Crypto Industry Feared EU Crackdown on NFTs – POLITICO

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Crypto firms fear that a new way to sell digital assets such as artwork, music, memes – and even tweets – will soon be taxed by the old Brussels bureaucracy.

European lawmakers are debating whether to include the market for so-called NFCs – non-fungible tokens – in a proposed European law that will regulate crypto assets and the companies that manage them, called MiCA. The legislation initially eschewed such online collectibles. Not anymore.

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Lawmakers are determined to prevent scammers and money launderers from taking advantage of the unregulated industry, which has attracted the attention of tax authorities in Australia, Canada, the Netherlands, the UK and the United States as it has become a popular way to buy and to buy. sell things. as a digital work of art. A major NFT marketplace called OpenSea, for example, is facing multiple lawsuits in the US amid claims of stolen and pirated digital art, while New York prosecutors recently charged a former employee with misdemeanor.

The challenge is that the crypto market has developed at lightning speed since the European Commission proposed the MiCA almost two years ago to provide investors with guarantees comparable to those of the financial sector. Legislators are therefore determined to act out of fear that NFTs in Europe are not monitored, leading crypto firms to use the sector to bypass MiCA altogether. Doing nothing is not an option and lawmakers hope to reach an agreement as early as next week.

However, the crypto lobby fears that lawmakers in Brussels are going too far in keeping up with crypto technology. He says it is a mistake to cram NFTs into MiCA because these assets are not financial in nature. They are more aimed at artists, musicians and video gamers.

The risk is that they fear the EU is burying artistic types under paperwork and unmarketable customer checks, and they warn that a heavy-handed approach could suffocate the European NFT market, which is still in its infancy.

“The use cases for NFT are just getting started. A big one right now is art. Art that goes from physical to digital is fundamentally no different from art that goes from cave walls to canvas. We don’t regulate art like stocks, and we shouldn’t regulate the sale of digital art like the sale of crypto assets,” said Seth Hertlein, vice president and global head of policy at Ledger, a company that offers a USB key. . digital wallet that allows people to keep crypto assets and NFTs out of exchanges.

monkeys and birds

NFTs made headlines after celebrities spent hundreds of thousands of dollars on unique digital artworks, such as Bored Ape Yacht Club and Moonbirds. These collectibles exploded in popularity last year, but have since been dampened by the general downturn in the crypto market. The NFT sector is now valued at approximately $12 billion.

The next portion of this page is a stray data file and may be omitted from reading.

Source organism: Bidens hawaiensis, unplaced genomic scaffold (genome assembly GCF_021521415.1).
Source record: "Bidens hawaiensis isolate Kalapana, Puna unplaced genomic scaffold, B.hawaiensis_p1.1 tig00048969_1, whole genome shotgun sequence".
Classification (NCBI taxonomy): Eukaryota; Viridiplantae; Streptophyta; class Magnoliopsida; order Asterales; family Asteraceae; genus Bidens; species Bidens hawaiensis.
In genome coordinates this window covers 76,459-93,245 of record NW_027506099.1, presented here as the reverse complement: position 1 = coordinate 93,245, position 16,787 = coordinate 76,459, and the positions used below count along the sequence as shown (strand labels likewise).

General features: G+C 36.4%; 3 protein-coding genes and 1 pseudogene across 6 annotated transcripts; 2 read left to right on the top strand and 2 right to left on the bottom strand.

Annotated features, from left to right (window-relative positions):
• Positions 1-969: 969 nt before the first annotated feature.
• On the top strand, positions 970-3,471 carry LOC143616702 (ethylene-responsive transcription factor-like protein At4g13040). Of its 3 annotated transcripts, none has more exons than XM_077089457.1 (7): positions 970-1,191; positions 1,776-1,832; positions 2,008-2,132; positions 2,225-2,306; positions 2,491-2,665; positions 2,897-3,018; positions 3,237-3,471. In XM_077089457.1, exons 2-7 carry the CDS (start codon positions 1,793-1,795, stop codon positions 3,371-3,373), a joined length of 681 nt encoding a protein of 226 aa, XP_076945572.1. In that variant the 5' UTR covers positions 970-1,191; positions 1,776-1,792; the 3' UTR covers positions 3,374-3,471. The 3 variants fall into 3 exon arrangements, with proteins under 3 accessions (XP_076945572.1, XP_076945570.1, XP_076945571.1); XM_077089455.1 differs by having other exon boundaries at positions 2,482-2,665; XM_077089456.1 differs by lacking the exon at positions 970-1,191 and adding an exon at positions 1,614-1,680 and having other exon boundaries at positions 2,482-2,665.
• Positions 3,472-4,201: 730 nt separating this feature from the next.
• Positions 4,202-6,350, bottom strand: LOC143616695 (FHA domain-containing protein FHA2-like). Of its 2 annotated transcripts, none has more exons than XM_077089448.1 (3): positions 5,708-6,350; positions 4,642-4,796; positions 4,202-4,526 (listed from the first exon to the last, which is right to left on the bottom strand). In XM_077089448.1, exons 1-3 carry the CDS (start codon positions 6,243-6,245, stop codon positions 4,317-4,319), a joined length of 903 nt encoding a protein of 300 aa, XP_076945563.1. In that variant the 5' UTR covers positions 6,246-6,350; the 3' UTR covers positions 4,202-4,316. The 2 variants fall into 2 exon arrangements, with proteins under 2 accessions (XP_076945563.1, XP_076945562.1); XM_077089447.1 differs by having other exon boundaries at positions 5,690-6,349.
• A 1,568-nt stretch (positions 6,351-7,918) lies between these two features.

NFTs have broader applications than line drawings. Musicians can sell their songs as NFTs, for example as an alternative source of income. Investors also buy digital stocks in physical art or real estate. On a smaller scale, movie theaters can issue movie tickets as NFTs, while video gamers can use the technology to buy props for their virtual characters.

This deal will be further examined on June 30, when Commission officials, MEPs and Council representatives from EU capitals will meet to try to finalize legislative negotiations on the MiCA. There is always a chance that the discussions will need more time, given the continuing divisions, including over NFTs.

The Commission has taken a tougher stance, fearing investors could be hurt by NFT sales that are worth much less than deals that make headlines.

“Left unregulated, NFT markets will continue to be subject to serious risks of market manipulation, such as mock and insider trading,” Commission officials explained to Council and Parliament legislators in a confidential note obtained by POLITICO before the meeting next week.

Find a compromise

The Commission is committed to ensuring that legislation applies to companies that allow the trading or custody of NFTs, while artists and companies are free to create and manage their own NFTs without the regulatory burden. Many MEPs are also in favor of this approach.

But the Council is not convinced. In her view, the MiCA should target major online auction houses such as OpenSea or video game platforms that fall below certain thresholds, such as the average monthly trade, according to a separate document the Council has prepared to try to reach a compromise.

This approach seems to have won over some within the crypto industry, although they still prefer a separate set of rules outside of MiCA.

“Tackling NFTs as purely financial instruments completely misses the innovation they can bring to Europe,” said Robert Kopitsch, Blockchain General Secretary for Europe. “The goal for regulators should have been to develop a bespoke scheme for NFTs that explores their variety and addresses the specific risks each different use case may present.”

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